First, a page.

The Shining Girls, By Lauren Beukes. HarperCollins, £12.99


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The Independent Culture

To begin with, Lauren Beukes had an idea so perfectly simple it sounds like an elevator pitch: "time-travelling serial killer".

She then had the good sense to make it the premise from the start rather than the big reveal at the end. The crucial thing with good ideas is to let them breathe. Beukes does this: she doesn't make the mistake of trying too hard to make the house containing the door that opens through time to other eras make too much sense. This is a book about the paradoxes inherent in time travel – the things that make it more appropriately the subject of dark fantasy rather than science fiction.

Her other brilliant move is to make her monster stand for something other than himself. Harper is a derelict from the Depression, who talent-spots young girls in different decades and social classes, and comes back to kill them as adult women. He is both a real character into whose heart we look deeply – and are utterly repelled by – and a symbolic representation of the misogyny that has always stopped so many talented women fulfilling their potential. This is a novel about a serial killer which pays the correct amount of attention to his victims – African American, radical, lesbian, transgender and so on – so that in each case we care passionately that, perhaps, this one will escape him.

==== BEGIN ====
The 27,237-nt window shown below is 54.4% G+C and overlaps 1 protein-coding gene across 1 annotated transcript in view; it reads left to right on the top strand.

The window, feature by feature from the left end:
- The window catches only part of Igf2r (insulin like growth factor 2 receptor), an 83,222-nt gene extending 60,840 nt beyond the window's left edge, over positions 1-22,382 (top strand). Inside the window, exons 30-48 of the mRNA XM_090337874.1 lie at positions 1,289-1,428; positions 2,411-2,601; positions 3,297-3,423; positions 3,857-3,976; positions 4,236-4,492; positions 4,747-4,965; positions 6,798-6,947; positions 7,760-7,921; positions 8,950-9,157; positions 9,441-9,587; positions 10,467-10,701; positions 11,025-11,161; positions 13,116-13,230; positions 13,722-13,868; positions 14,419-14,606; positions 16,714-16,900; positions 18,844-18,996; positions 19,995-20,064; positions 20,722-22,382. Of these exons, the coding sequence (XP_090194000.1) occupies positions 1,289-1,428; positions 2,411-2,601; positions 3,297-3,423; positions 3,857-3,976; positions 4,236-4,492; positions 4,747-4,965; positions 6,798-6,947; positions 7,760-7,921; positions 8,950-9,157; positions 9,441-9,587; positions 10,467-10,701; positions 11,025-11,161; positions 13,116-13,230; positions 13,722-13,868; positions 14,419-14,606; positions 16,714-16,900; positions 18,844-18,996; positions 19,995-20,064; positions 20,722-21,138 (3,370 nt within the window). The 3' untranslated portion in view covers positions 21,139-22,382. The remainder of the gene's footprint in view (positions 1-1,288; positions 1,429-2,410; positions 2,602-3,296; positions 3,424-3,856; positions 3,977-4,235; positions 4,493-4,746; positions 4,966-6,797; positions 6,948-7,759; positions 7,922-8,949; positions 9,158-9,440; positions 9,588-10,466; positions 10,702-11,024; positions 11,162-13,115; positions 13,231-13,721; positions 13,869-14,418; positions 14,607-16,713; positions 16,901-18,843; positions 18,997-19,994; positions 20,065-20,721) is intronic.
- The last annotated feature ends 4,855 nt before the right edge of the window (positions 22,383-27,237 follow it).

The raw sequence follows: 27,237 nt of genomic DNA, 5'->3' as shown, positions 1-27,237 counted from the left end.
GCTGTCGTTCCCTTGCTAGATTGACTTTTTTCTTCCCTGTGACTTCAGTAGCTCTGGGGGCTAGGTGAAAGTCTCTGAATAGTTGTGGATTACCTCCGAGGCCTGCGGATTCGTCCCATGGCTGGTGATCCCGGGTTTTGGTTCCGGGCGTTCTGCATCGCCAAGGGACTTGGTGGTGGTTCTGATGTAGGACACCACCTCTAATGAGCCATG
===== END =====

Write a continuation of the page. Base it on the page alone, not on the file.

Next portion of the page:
It is one of the rules of slasher movies that there always be the Final Girl. We and Harper meet Kirby on the first page. She survives him, and hunts him down, and works out that what is impossible must be true. Beukes knows how this story goes – the awful hipster boyfriend, the tousled older man, the feckless hippy mother – and she lets some of the clichés work out. She also has the sense to set the book in the early 1990s; Kirby with the internet would be far less interesting.

Beukes sets this novel in a wonderfully visualised Chicago over seven decades. This is a book about the death-duel of two fabulously realised characters, but she cares just as much about the others – of which the city is one. The Shining Girls is a finely organised, ingenious triumph.